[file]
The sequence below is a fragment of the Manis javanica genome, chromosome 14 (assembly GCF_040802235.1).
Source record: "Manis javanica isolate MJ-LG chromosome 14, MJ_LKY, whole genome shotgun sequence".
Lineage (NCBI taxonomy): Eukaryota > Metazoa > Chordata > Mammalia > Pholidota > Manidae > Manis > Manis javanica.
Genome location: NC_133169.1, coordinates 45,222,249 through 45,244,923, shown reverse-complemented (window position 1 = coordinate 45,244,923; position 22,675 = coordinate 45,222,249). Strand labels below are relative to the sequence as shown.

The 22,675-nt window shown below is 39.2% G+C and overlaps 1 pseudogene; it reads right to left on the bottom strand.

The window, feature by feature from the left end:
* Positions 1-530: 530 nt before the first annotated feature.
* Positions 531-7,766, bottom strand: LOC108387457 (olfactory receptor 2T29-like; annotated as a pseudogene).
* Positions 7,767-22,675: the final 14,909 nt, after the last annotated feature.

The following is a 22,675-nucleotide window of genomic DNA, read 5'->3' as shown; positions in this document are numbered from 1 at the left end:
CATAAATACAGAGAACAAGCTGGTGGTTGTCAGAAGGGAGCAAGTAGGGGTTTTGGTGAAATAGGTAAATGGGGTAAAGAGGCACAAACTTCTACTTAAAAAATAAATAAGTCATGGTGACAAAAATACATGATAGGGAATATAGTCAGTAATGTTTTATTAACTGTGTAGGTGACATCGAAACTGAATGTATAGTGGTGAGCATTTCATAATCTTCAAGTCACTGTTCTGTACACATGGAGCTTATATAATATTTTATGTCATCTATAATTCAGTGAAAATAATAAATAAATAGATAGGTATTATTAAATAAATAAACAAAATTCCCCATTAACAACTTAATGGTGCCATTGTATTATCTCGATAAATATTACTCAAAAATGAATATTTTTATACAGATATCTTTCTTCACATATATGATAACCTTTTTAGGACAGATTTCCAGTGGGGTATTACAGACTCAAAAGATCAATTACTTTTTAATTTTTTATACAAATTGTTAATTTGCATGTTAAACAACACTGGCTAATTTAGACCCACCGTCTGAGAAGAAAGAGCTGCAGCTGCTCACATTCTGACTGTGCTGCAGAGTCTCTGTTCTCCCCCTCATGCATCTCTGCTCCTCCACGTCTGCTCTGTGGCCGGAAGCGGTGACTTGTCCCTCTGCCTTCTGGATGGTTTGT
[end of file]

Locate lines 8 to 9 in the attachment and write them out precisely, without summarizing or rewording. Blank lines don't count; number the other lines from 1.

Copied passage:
* Positions 531-7,766, bottom strand: LOC108387457 (olfactory receptor 2T29-like; annotated as a pseudogene).
* Positions 7,767-22,675: the final 14,909 nt, after the last annotated feature.